The study also found the bats are quite communal, with an average of 21.5 bats emerging from each of the 71 tree nests discovered and a "maximum of 79 bats observed emerging from one tree."

The study is considered important as northern long-eared bats face peril from white nose syndrome, an unintentionally imported fungus from Europe that continues to kill millions of bats across the eastern U.S. and Canada.

The disease has been confirmed in Minnesota, including in the Soudan Underground Mine, although no bats have been found dead here from it yet. But bats have been killed by white nose syndrome as close as Thunder Bay, Ontario and in northern Iowa. While experiments continue to find a cure for the disease, some with promise, nothing has been found yet to stop it on a large scale.

The U.S. Fish and Wildlife Service earlier this year listed northern long-eared bats as threatened under the Endangered Species Act, giving them federal protections. Their plight makes it important to not only find a cure for white nose syndrome but also protect important habitat, such as roost trees, supporters note.

"Since WNS will likely spread to Minnesota within the next five years, obtaining knowledge about northern long-eared bat habitat use and distribution before a population decline occurs will be critical information" to reduce the impacts of the fatal disease, the study notes.

That's why scientists from several agencies fanned out across the Superior and Chippewa national forests this summer — to see which trees female bats use to raise their single pup each summer.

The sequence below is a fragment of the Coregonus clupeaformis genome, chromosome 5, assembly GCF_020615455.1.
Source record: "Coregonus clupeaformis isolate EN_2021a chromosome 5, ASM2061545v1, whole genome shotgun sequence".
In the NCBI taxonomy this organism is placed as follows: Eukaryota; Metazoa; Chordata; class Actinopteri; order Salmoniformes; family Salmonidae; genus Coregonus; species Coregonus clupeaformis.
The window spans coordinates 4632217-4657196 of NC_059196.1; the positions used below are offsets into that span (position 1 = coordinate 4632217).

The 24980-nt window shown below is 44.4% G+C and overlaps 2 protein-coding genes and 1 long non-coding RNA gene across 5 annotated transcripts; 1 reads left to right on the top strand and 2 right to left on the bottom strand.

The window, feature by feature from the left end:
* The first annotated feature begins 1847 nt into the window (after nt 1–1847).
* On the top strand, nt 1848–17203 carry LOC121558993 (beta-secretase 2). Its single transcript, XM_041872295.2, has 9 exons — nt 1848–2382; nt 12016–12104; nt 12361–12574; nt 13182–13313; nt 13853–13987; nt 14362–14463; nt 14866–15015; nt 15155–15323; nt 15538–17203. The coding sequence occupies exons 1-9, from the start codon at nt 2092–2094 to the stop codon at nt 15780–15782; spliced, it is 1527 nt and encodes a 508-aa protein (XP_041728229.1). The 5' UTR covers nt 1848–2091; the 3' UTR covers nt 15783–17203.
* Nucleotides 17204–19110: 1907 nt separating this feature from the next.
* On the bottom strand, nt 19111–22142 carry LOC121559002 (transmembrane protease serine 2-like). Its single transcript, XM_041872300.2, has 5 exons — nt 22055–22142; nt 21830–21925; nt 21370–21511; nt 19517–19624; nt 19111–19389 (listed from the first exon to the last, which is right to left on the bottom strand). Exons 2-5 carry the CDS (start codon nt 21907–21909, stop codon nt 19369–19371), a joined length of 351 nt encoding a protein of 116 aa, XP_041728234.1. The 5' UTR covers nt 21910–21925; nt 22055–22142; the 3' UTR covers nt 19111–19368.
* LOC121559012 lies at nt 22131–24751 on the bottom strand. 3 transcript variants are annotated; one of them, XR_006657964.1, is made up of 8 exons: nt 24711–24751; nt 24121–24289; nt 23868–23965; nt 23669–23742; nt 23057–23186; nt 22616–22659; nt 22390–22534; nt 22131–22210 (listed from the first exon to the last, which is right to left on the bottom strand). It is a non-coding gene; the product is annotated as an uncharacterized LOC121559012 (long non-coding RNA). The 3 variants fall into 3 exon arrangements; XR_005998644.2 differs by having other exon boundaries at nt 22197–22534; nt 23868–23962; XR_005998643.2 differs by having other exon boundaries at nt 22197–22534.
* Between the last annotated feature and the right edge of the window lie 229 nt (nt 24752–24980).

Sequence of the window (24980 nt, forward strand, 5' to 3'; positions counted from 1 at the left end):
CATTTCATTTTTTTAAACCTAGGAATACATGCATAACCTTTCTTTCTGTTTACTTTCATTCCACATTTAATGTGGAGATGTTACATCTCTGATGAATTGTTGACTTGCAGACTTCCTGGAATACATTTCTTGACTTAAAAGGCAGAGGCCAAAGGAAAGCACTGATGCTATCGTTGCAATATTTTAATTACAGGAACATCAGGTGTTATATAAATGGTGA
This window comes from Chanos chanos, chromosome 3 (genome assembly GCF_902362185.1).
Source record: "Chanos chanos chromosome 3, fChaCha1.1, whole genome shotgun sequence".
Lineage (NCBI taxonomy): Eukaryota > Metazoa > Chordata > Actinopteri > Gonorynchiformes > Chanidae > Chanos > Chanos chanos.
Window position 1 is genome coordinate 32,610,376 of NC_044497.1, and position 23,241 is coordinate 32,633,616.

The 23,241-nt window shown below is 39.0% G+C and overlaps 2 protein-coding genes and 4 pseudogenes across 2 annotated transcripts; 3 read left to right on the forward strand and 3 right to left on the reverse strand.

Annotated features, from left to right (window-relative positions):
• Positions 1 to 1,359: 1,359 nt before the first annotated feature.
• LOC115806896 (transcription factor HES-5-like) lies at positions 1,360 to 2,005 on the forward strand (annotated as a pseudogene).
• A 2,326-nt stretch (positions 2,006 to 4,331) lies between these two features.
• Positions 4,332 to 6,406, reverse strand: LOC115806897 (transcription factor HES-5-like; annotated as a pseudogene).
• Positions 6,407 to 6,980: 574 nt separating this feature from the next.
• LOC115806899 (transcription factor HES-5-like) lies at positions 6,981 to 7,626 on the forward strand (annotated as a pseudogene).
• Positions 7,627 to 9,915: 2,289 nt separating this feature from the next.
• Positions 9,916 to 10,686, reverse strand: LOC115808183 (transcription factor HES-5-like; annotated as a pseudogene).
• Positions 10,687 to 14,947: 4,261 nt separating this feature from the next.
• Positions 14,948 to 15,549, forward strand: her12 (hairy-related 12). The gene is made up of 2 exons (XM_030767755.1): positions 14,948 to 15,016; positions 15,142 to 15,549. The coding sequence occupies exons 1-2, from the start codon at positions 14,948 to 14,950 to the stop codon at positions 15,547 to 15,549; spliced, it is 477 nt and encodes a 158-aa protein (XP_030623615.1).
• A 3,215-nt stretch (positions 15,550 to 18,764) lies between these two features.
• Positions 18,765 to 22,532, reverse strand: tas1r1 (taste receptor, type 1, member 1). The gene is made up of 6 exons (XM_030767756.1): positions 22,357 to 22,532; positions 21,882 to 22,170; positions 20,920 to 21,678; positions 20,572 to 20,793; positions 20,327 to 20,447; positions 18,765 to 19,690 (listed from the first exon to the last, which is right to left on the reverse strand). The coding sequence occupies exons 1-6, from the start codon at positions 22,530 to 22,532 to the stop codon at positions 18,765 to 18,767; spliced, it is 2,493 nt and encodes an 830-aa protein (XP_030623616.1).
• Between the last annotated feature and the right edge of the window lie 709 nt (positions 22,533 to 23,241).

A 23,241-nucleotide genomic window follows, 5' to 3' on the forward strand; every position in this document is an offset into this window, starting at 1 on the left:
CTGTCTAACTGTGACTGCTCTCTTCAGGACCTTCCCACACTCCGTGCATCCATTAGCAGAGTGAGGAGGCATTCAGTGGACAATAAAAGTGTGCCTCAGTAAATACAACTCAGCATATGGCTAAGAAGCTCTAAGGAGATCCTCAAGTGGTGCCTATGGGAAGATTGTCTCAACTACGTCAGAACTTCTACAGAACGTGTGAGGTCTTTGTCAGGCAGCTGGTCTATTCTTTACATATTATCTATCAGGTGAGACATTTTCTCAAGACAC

Researchers caught night-flying bats in nets, attached tiny radio transmitters to their backs and then set the bats free. The next day teams honed-in on the transmitters, revealing where the bats were nesting. The research focused on female long-eared bats old enough to raise pups, since leaving those nests undisturbed by logging or other activities is considered the most important step for ongoing reproduction success.

That type of favored habitat may get added protection from seasonal logging or other activities, at least during summer months. Foresters may also move to retain more old, decaying trees to help keep bat habitat available.

"The data supports the idea, and it's already being done for other reasons, that we want to leave snags and some older trees standing when we do management," Baker said.

Meanwhile research will continue this autumn as scientists use bat detectors that can separate various frequencies by bat species. They will then use the areas found to have the most bats to focus next summer's continued nest survey.

"We want to find out distribution for as many species in Minnesota as we can," Baker said. "We just have so little data on where bats are across this state."

The project is funded in part by federal agency contributions, the Blandin Foundation and the Minnesota Environment and Natural Resources Trust Fund that's stocked with a portion of the state's lottery profits.